F1 22 features the new Miami street track that is a wonderfully challenging experience which takes a few laps to get right. The circuit is faithfully recreated from the tight Turns 14 and 15, as well as the definitely-not-fake-marina at Turn 7.
The game also features circuit changes to Albert Park in Australia, Barcelona in Spain, and the redesigned Abu Dhabi circuit. Each is a fun and different challenge and takes a few goes to get right. The urge to kink left in Abu Dhabi’s first sector was very strong!
The new tyre rules are present which enables any driver to have free choice of tyres before the race, regardless of what tyre they set their fastest lap on in Q2. This gives you a lot of freedom before the race, but the AI drivers tend to stick to a similar formula.
Sprints, which were trialled back in 2021 and continue to be assessed in 2022 also feature. There is an option to convert any Grand Prix weekend into a Sprint and the number of laps will be scaled back based on the length of race that you choose.
Career tweaks and new starting budgets
Now a stalwart feature of F1 games is the career mode. These modes haven’t received too much of an overhaul here; if it ain’t broke, don’t fix it!
The My Team and driver career options are all present as well as the two-player career for those who want to be team-mates with their friends (that ALWAYS works out, doesn’t it?).
A few changes have been made to practice programmes with the ways in which your progress is presented done so in a more visual way. The game does give you a lot more information to choose from overall with new telemetry options available to you in the pits. This opens up a world of possibilities as you chase down lap time.
The biggest change in My Team is the option to set a starting budget. There are three different points to choose from, backmarker, mid-field, and front running challenger. As you progress up the options, each gives you a bigger starting pot of cash and better facilities.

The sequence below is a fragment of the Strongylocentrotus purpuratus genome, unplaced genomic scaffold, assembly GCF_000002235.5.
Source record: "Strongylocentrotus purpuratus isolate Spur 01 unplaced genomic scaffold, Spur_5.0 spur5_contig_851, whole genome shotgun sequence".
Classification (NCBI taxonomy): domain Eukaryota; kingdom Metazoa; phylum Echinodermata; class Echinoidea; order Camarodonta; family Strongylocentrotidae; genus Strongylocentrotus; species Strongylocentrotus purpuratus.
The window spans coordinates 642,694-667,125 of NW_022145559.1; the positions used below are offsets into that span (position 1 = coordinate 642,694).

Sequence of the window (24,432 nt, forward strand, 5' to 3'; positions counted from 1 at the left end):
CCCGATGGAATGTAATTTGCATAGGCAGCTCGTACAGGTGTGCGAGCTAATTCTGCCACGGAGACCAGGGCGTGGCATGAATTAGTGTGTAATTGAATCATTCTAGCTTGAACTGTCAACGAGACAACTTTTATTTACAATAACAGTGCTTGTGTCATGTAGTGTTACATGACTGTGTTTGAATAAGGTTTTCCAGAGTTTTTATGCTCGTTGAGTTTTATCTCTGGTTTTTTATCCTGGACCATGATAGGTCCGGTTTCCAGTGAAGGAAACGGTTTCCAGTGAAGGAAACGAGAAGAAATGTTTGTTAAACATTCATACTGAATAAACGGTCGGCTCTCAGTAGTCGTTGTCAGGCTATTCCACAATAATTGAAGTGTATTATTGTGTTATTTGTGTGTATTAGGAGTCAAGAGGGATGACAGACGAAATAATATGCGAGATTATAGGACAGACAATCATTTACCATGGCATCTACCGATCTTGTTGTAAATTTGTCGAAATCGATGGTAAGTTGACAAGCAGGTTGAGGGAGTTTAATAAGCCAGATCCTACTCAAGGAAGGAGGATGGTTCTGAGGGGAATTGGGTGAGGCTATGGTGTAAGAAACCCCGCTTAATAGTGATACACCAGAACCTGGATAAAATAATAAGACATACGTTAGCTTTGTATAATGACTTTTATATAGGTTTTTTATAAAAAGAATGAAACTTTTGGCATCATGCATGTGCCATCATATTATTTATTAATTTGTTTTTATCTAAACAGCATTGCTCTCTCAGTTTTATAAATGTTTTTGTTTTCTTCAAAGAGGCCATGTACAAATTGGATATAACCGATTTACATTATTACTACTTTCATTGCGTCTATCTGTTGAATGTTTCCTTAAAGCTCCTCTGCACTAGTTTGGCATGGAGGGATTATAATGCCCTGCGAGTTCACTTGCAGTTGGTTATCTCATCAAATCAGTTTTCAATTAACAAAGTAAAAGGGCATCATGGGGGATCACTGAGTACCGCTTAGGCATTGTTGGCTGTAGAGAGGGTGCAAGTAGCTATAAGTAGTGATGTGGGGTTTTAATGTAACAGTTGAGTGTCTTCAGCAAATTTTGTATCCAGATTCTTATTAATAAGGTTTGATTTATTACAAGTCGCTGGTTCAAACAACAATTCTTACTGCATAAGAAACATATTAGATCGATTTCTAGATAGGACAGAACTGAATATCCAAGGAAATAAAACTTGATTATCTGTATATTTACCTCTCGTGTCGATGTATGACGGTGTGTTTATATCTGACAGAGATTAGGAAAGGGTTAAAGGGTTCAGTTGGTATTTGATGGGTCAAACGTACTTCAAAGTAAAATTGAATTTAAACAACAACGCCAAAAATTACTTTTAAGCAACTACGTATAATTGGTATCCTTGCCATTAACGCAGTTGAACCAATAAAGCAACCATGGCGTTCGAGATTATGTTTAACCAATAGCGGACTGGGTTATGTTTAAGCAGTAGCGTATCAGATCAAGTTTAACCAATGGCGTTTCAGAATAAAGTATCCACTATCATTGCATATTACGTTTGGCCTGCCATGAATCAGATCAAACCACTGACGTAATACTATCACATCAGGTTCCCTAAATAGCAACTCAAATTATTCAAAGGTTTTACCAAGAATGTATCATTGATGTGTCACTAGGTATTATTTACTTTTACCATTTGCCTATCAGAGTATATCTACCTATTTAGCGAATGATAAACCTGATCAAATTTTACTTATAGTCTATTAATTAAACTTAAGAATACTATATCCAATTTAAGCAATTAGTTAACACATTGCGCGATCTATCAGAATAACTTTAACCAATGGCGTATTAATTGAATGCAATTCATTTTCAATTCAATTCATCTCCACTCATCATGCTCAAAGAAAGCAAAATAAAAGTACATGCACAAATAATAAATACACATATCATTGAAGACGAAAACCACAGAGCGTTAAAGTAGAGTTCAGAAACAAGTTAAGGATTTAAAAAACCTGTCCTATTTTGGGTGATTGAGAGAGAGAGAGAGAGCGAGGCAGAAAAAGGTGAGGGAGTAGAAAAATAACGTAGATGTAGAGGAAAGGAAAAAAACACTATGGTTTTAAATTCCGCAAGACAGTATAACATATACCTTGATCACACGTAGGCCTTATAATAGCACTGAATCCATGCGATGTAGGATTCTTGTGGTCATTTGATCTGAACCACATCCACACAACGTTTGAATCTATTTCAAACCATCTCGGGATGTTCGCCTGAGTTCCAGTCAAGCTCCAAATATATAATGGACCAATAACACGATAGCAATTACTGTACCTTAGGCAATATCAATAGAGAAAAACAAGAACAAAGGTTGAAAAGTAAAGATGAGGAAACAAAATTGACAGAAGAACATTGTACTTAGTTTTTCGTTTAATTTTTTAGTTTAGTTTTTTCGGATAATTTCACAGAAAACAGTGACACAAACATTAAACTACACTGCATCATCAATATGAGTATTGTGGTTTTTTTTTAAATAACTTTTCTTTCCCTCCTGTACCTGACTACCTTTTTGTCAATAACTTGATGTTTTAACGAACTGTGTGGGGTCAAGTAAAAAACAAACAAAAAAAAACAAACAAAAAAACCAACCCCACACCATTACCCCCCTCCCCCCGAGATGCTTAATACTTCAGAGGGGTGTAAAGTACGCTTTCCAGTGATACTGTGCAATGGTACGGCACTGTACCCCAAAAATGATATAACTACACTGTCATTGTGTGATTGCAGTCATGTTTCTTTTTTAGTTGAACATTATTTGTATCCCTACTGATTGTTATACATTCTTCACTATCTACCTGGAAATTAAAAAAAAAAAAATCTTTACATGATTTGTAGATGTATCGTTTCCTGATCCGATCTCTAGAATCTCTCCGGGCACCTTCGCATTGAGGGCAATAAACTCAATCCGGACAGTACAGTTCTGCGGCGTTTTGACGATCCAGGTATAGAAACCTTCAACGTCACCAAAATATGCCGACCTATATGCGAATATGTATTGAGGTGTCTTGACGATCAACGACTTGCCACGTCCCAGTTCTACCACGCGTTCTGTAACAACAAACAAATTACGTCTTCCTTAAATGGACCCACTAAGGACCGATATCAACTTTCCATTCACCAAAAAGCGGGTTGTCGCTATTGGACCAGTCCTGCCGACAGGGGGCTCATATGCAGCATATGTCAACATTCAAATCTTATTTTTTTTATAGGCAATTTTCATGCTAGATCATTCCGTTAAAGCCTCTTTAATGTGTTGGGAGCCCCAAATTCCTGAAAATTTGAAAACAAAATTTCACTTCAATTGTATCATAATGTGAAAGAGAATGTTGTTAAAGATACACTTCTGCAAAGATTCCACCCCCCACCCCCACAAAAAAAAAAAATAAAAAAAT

Previous titles’ livery options left a lot to be desired, but the new designs available are a lot cleaner and feel as though they would be featured on a real-world car. The choices here have been expanded to include different finishes of paint as well. Glossy, matte, and even satin wraps can be added to your car which can lead to some interesting designs.
F2 is also present in the game (albeit the 2021 roster of cars and drivers) which allows you to start your driver career there before moving to F1.
F1 22 is a solid entry into the annual list of titles. It will come as a relief that the cars are a step forward in drivability compared to F1 2021, yet still as challenging as you expect F1 cars to be.
The game looks magnificent. Night time driving is a thrilling experience whilst rays of light poke through trees in the day. The car models and finishes are stunning and the adaptive triggers and haptic feedback (on Playstation 5) has been used to great effect.
The adaptive AI makes racing challenging at any level. I would regularly see myself out-braked by an CPU opponent and have to try to find creative ways of passing them.
The addition of F1 Life and the Pirelli Hot Laps may not be to everybody’s taste and definitely feels like something people will try once or twice before giving up on it. It’s an F1 game at heart and adding the new social hub feels like an odd step. It’s especially strange considering that the classic car content has been missing for two games now.
However, the overall presentation and delivery of the world’s fastest sport is solid. The new broadcast-style Safety Car is a deft touch, as are the new immersive pitstops. The pitstops themselves are just button-bashing, but it does build some good foundations for the team to try on next year’s title.
F1 22 is a must buy for die-hard F1 fans, and an essential racer for the more casual gamer. Some new features feel like bluster, but lots of other tweaks here and there build upon an already fun and immersive experience.